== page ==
What do you do if your photography website was built by someone who disappeared?
They left you with a WordPress website, without teaching you how to use it to the best of your ability.
What do you do when you’re just starting with WordPress and building your own website from scratch through a theme and plugins.
What do you do when your website host forces you to use WordPress for the blog part of the site (instead of the entire site which makes more sense)… When you are just learning their platform and now have to also learn WordPress?
Here are 6 suggestions
- Go to WP101 and take their beginning course to WordPress
- Go to Facebook and join the WordPress for Photographers Facebook group
- Listen to all the previous episodes of the podcast
- Ask questions!
- Use premium themes and plugins where you know you can get support
- Use quality hosting who understands your business and WordPress
Transcription was done by Rev.com
Welcome to Episode 59. This is going to be a shorter episode where I just want to give you some advice for all the newer people to WordPress. In 58 episodes we've been talking to more business people in the photography industry, photography business owners. That's who we've been talking to, and I think it's important that this podcast stays talking to business people, because as a photography business owner, you're more a business owner that you are a photographer, and hopefully you're learning that as you grow your photography business.
So, in today's episode though, I want to talk to the person who is brand new to WordPress, and here's what I have to say about that. What do you do if your photography website was built by someone who disappeared? They left you with a WordPress website without teaching you how to use it to the best of your ability. What do you do when you're just starting out with WordPress and building your own website from scratch through themes and plug-ins? What do you do when your website host, the platform that you're using, forces you to use WordPress only for the blog portion of the site instead of the entire site, which makes more sense? When you're just learning their platform, and now you have to learn WordPress? Talk about overload, right?
So those are three different situations that a lot of people might be in that I kind of want to address with six suggestions. First one, go to WP101 and take their beginner course to WordPress. All right, fantastic education, fantastic videos, and they will teach you the ins and outs of WordPress. And they're always up to date, which is good.
Two, go to Facebook and join the WordPress for Photographers Facebook group. It has over 1,700 members right now, each of which range from beginners to advanced and everybody's there to help each other.
Number three, listen to all the previous episodes of this podcast, because we talk about a whole wide range, and there's even video content to go with it. Whole wide range of different topics on WordPress that can help you as a beginner.
Number four, ask questions, whether it's in the Facebook group, whether it's to somebody else that you know that uses WordPress, whether it's to WP101 when you take their course, whether it's to us for the podcasts. Ask questions.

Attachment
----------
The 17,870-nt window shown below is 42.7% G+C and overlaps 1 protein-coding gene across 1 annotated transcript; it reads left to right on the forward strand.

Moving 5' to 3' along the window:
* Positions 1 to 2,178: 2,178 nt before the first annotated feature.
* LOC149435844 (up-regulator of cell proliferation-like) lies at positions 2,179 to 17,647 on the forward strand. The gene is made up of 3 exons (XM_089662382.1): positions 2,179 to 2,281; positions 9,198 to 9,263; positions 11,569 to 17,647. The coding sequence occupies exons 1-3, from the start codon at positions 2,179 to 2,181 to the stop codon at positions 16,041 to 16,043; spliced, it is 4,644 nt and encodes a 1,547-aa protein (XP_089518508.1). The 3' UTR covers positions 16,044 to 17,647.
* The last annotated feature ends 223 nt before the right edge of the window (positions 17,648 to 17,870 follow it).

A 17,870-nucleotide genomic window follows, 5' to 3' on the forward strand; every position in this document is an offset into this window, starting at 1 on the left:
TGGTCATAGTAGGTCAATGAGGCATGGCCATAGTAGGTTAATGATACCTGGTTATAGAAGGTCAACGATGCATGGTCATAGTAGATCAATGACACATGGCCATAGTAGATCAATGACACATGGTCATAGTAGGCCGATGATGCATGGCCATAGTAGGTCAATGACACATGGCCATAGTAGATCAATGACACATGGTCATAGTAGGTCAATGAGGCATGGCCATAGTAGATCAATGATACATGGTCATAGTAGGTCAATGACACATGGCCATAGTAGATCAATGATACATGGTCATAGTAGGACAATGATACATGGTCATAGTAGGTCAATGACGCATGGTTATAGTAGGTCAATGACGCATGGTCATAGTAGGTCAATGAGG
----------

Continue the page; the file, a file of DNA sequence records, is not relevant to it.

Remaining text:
Number five, use premium themes and plug-ins where you know you can get support. So, for example, a lot of photographers are using X Theme. A lot of them are using ProPhoto. A lot of them are using Imagely themes and the Photocrati theme, and Graph Paper Press themes, whatever you're using, use one that offers support. Most free themes do not offer support, so if you were using a free theme, which I understand why, you're on a budget, whatever, I get it. But you're not going to get support. In order to get support, you've got to pay for it. That's the name of the game. So support for free themes and plug-ins. You need a plug-in to sell your images, to proof your images. Don't just use a free one. Use one that you know you're going to get support with, if you have any questions or problems that come up.
Number six, use quality hosting who understands your business and WordPress. You could go to GoDaddy or Bluehost or Host Gator, or any of those companies, who ... they know WordPress. They install WordPress. They may not give you the support that you want specifically, or you can go to a company like Imagely who does hosting, and not only do we know photography and photographers and photography business, but we also know WordPress in and out. We are the WordPress photography people.
So go to people who know you and what you need, all right. So those are six tips. I know that it's still a little overwhelming. I totally get it. We were all there once. I started with WordPress now almost 15 years ago when it first was released, and it's come a long way, and it's getting better. WordPress 5.0, which is coming out at some point hopefully in the next year, is going to get even easier, so I'm looking forward to it. But know that you're not alone. There's people that are there to help. There's people who want to help you.
The WordPress community just has this great mindset of helping others, so don't feel ashamed to ask questions. There are no stupid questions. There are stupid answers, are no stupid questions, so thank you for listening to this episode. I will put all of the links to everything I mentioned in the show notes at Imagely.com/podcast/59. See you next time.